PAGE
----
Microsoft: Obama's tax plan may hurt U.S. jobs

CEO Steve Ballmer suggests that the president's proposal could prompt companies to shift jobs outside the United States

Microsoft CEO Steven Ballmer offered an unwelcome economics lesson to the Obama administration this week: Higher taxes have consequences that Washington policy-makers may not especially like.

Ballmer said Wednesday that if Congress enacts President Obama's plans to impose higher corporate taxes, a sensible thing for Microsoft to do would be to move jobs offshore.

"It makes U.S. jobs more expensive," Ballmer said, according to Bloomberg News. "We're better off taking lots of people and moving them out of the U.S. as opposed to keeping them inside the U.S."

Last month, the president announced a plan to rewrite tax law by preventing U.S.-based multinational companies from "deferring" and keeping profits offshore, which can lower their tax bills.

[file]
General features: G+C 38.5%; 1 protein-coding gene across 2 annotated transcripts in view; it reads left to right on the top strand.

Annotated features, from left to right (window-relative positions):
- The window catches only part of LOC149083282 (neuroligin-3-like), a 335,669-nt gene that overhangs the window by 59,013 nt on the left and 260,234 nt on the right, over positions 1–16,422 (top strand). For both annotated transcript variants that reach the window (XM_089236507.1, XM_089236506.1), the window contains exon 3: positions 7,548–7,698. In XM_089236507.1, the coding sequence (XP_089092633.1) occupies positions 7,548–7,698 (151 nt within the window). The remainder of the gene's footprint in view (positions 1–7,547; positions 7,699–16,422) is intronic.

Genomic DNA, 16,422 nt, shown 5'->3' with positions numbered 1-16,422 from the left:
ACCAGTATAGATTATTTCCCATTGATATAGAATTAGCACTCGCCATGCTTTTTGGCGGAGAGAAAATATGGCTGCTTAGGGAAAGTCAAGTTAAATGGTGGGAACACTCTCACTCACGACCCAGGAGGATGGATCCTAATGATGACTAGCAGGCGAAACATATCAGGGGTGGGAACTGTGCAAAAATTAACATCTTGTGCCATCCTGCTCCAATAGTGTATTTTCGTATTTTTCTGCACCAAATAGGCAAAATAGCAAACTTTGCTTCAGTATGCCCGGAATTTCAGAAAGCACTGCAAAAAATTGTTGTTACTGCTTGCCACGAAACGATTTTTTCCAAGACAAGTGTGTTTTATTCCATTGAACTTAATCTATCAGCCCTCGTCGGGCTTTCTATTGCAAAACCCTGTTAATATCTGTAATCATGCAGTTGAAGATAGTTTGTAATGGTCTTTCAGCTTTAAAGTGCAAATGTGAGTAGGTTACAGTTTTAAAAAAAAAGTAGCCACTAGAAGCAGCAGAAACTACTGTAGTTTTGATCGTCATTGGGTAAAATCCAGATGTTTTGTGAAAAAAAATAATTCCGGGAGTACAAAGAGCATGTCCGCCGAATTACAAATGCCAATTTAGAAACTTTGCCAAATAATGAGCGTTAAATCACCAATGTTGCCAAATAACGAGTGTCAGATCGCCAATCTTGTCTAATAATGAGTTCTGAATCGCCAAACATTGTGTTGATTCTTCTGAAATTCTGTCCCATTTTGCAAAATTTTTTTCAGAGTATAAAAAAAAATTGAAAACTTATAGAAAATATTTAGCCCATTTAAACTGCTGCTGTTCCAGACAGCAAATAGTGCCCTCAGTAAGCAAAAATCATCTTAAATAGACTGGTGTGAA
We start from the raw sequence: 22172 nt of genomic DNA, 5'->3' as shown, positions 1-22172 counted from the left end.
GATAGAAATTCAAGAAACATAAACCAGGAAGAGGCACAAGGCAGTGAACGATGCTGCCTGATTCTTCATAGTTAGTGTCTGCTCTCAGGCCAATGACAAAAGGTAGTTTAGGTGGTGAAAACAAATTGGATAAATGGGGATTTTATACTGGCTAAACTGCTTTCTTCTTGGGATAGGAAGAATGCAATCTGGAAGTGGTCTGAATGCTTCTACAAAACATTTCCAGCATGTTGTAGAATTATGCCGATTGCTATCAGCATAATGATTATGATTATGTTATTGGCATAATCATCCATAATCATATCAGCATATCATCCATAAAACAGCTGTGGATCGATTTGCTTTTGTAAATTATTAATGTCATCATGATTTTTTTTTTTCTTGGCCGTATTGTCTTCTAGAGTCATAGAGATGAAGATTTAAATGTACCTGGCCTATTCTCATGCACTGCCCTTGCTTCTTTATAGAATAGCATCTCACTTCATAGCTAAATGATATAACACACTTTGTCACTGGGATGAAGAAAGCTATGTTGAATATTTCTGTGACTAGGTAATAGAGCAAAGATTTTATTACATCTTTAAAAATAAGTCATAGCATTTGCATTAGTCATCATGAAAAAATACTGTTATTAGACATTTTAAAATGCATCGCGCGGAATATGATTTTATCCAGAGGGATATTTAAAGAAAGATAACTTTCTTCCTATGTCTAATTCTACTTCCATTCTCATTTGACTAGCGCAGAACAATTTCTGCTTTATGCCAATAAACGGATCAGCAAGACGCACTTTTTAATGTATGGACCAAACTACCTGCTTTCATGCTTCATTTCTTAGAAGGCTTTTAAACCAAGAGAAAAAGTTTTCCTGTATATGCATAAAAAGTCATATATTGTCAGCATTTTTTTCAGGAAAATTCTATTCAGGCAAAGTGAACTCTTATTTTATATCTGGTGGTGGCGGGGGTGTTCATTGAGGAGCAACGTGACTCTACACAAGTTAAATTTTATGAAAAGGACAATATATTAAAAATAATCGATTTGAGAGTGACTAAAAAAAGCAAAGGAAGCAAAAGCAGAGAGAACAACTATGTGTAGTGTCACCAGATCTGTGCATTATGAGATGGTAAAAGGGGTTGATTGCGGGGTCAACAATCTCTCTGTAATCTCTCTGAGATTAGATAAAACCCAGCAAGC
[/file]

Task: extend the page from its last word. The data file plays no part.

The current U.S. corporate tax system is unusual because it taxes income that Microsoft and other companies make in other countries, even if they already paid foreign taxes on that income. That makes U.S.-based companies less competitive than, say, Irish firms that don't pay taxes on foreign income and aren't hit by double taxation; deferred taxation is a way to lessen the sting.

If deferred taxation is eliminated, it becomes more tempting for a company to move its headquarters from Seattle to Dublin. That's voting with your feet.

That's why business groups have opposed the president's plan. The U.S. Chamber of Commerce says it will "impede growth in the U.S. economy, (and) cause the loss of jobs." The National Foreign Trade Council called it "counterproductive."

Microsoft says it employs about 95,000 people worldwide, and about 56,500 in the United States.

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